Bobby Hurley acknowledged after the 76-66 victory over Eastern Michigan on Saturday that UB’s greatest strength can be his biggest headache. The very thing that should allow him to sleep peacefully is also capable of keeping him up all night while he contemplates his options.
The Bulls have a terrific player in Javon McCrea, their leading scorer and one of the best low-post players in the conference. The 6-foot-7, 250-pound forward is effective on both ends of the floor and for years has been their most dependable player. If the senior develops a respectable outside shot, he’ll play for pay next season.
McCrea is not the issue.
UB is loaded with interchangeable guards in Jarod Oldham, Josh Freelove, Jarryn Skeete and Shannon Evans. All four are quick and athletic, and have similar styles. They’re more comfortable and most effective with the ball in their hands. All can run the show. Each has proven he can take over any given game.
So what’s the problem?
“It’s a good problem to have,” Hurley said. “It’s just having enough basketballs to keep everybody happy.”
Oldham and Freelove started off against Eastern Michigan, but it was Skeete and Evans who finished off the Eagles in Alumni Arena. The latter two came off the bench and took over, allowing the Bulls to pull away in the final six minutes and win their second straight conference game.
Long before he arrived at UB two years ago, Skeete knew plenty about the basketball-to-talent ratio. He grew up in Toronto and spent three years playing AAU ball with the top players in Canada. Looking at where some of his former teammates ended up, UB looks like a step down.
Anthony Bennett was taken first overall in the NBA draft last year by Cleveland. Kansas star Andrew Wiggins is expected to be a lottery pick. Negus Webster-Chan played one year for Missouri before transferring to Hawaii. Another teammate was Tyler Ennis – not that one – who is now a key player for Syracuse.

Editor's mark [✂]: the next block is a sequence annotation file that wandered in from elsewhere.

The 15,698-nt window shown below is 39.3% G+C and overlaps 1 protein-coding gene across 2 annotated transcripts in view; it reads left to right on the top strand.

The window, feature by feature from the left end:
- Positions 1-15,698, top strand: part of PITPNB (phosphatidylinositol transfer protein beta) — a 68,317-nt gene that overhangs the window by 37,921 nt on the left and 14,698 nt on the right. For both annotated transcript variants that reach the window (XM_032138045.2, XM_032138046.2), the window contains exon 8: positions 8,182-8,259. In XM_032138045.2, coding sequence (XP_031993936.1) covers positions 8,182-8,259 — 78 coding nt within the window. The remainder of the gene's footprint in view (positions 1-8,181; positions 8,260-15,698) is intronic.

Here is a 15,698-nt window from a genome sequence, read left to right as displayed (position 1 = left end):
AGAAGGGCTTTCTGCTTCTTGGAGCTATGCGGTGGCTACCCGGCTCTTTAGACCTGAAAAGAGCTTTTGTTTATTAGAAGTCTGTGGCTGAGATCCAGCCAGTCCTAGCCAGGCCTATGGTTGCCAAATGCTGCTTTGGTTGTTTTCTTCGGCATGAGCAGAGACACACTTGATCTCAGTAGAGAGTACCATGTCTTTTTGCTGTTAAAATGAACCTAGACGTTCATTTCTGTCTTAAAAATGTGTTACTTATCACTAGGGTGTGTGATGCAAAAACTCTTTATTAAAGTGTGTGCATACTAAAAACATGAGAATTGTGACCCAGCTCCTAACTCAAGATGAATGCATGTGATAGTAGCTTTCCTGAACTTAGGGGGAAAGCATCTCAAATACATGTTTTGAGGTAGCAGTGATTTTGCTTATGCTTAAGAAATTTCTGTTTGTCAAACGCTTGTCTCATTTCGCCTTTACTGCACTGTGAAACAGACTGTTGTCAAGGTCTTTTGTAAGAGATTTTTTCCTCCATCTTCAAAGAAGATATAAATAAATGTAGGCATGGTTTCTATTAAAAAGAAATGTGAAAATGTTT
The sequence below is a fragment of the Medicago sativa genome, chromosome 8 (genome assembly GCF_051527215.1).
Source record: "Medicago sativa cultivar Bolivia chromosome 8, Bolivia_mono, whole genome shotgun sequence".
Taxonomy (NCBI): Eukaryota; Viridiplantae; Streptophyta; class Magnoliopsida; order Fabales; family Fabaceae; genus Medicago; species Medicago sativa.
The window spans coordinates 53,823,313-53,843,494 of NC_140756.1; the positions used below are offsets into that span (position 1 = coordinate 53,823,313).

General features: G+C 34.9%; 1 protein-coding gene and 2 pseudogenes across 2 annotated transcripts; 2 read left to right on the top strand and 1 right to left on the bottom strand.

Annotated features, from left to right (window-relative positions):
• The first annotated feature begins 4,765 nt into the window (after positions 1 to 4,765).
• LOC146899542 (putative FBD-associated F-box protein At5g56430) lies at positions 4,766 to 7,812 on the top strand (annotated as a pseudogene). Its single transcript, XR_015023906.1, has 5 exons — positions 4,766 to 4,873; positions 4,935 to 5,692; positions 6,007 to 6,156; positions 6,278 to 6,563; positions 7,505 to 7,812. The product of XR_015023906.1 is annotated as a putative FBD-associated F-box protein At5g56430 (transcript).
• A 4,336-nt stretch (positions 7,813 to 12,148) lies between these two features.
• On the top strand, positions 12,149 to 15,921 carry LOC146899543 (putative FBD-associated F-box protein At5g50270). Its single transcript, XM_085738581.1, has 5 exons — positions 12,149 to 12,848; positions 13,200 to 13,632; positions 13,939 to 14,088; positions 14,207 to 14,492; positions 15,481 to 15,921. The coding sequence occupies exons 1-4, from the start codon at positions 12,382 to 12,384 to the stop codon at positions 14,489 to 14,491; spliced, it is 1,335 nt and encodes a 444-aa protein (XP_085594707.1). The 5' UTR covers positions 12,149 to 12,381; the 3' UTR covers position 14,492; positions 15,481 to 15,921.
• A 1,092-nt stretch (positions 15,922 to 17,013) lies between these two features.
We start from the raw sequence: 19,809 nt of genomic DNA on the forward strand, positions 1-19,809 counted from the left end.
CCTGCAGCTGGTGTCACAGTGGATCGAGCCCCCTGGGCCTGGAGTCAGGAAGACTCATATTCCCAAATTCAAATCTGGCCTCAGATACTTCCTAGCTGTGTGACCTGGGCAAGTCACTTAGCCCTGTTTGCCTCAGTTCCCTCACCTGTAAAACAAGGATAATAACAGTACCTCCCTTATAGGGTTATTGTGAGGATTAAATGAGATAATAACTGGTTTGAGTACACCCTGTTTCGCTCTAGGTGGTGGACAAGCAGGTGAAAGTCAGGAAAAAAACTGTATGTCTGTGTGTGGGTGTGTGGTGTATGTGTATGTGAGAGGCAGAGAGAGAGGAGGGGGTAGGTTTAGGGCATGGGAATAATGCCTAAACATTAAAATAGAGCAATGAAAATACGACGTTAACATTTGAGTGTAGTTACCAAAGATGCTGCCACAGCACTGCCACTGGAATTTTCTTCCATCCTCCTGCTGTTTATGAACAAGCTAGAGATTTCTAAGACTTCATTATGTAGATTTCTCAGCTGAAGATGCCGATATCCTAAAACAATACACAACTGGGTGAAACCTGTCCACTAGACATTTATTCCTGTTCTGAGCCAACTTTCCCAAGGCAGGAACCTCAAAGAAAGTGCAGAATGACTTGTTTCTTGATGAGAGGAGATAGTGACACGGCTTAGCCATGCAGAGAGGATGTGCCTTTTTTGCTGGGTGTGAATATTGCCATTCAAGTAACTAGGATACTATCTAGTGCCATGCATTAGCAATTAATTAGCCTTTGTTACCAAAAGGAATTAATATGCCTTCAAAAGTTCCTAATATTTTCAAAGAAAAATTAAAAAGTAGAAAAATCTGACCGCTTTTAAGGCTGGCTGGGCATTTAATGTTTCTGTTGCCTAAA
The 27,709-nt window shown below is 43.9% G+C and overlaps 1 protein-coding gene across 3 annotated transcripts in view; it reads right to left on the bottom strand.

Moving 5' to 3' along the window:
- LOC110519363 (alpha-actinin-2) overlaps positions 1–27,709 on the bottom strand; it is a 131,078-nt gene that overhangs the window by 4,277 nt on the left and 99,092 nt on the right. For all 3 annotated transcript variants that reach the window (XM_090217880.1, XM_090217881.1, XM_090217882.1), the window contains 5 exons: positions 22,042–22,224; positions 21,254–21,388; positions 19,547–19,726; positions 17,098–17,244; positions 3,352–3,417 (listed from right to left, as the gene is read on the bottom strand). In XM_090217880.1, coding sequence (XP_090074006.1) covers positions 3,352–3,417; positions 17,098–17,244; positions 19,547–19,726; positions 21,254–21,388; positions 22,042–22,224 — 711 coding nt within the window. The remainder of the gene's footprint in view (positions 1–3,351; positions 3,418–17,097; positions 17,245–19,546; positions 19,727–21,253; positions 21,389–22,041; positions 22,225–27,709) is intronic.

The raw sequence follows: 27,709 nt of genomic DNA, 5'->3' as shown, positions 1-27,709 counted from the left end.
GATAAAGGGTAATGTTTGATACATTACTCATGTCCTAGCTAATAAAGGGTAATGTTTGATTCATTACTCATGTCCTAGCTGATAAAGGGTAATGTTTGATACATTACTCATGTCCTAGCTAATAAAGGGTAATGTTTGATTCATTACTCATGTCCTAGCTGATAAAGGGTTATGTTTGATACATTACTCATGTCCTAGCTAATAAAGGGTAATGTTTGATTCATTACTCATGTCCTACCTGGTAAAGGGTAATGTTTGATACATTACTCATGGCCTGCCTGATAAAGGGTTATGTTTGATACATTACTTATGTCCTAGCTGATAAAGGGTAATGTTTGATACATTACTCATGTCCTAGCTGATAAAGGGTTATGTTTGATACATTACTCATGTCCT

“I’ve been playing with high-level players all of my life,” Skeete said. “I played before every coach in the country. I play every game as hard as I can and like it’s my last game. I’m going to make things happen.”
Of course, it’s difficult to make things happen, as he said, from the bench. That’s where Skeete found himself after committing a critical foul late in regulation in an overtime loss to Manhattan. The same player who scored 17 points in a win over St. Bonaventure scored only 12 in a five-game stretch before Saturday.
Skeete had a miserable game in the loss to Canisius, which exposed UB with a zone defense that put pressure on the perimeter and collapsed on McCrea. Skeete was held scoreless in that game after missing all eight shots. He had one bucket against Manhattan, two free throws against Binghamton and a three-pointer in a win over Drexel as his playing time dwindled.
It was all forgotten Saturday when he led the Bulls with 19 points, including four three-pointers, and no turnovers in 27 minutes. He’s a dangerous shooter when he’s in rhythm, but it’s hard for anyone to find a groove with spotty playing time. He emerged after Hurley inserted him into the second half against Eastern Michigan.
Skeete made three straight free throws after following Hurley’s direction and falling back on a long-range attempt. He sold the foul, a borderline call at best, and calmly gave UB a 56-55 lead with 5:29 remaining. He buried a three-pointer on the next possession and put the game away with another with 2:11 left.
“Jarryn is a really good player and has been a really good player,” Hurley said. “That’s what I’ve been seeing on the practice floor. He’s had his individual games where he played well this year. But I know how talented he is, how capable he is. I’m not surprised by his scoring numbers. He’s buying into doing everything we need him to do to win.”
UB managed to win on an afternoon when McCrea was largely ineffective on the offensive end, at least by his standards. He still finished with 10 points, 11 rebounds, five assists and three blocked shots. McCrea looked uncharacteristically timid in the first half against Eastern Michigan’s 7-foot center Da’Shonte Riley.
The Bulls attacked Eastern’s zone the way teams should. They moved the ball quickly, forcing the Eagles to play defense harder and longer than they wanted. They were patient and unselfish and poked holes into the zone for easy baskets. They eventually wore down the Eagles late in the second half.
Skeete and Evans are pushing Oldham and Freelove, both seniors, for more playing time. Evans played only 22 minutes, but he had five assists after penetrating the zone and either kicking the ball outside or finding McCrea inside. UB outscored Eastern Michigan by 24 points with Evans in the game and 18 with Skeete in the game.
Freelove played only eight minutes in the second half. The Bulls were outscored by 13 points with him in the game. Freelove is their second-leading scorer and has hit double-figures in all but three games this season. He’s deserves playing time, too. Hurley could have a tough time managing minutes.
UB could play with three guards at the same time, but it comes at the expense of size. It limits their offensive options and creates a greater challenge with defense and rebounding. It poses a different set of problems and potential headache for Hurley.
But given the way UB played Saturday, something tells me he slept just fine.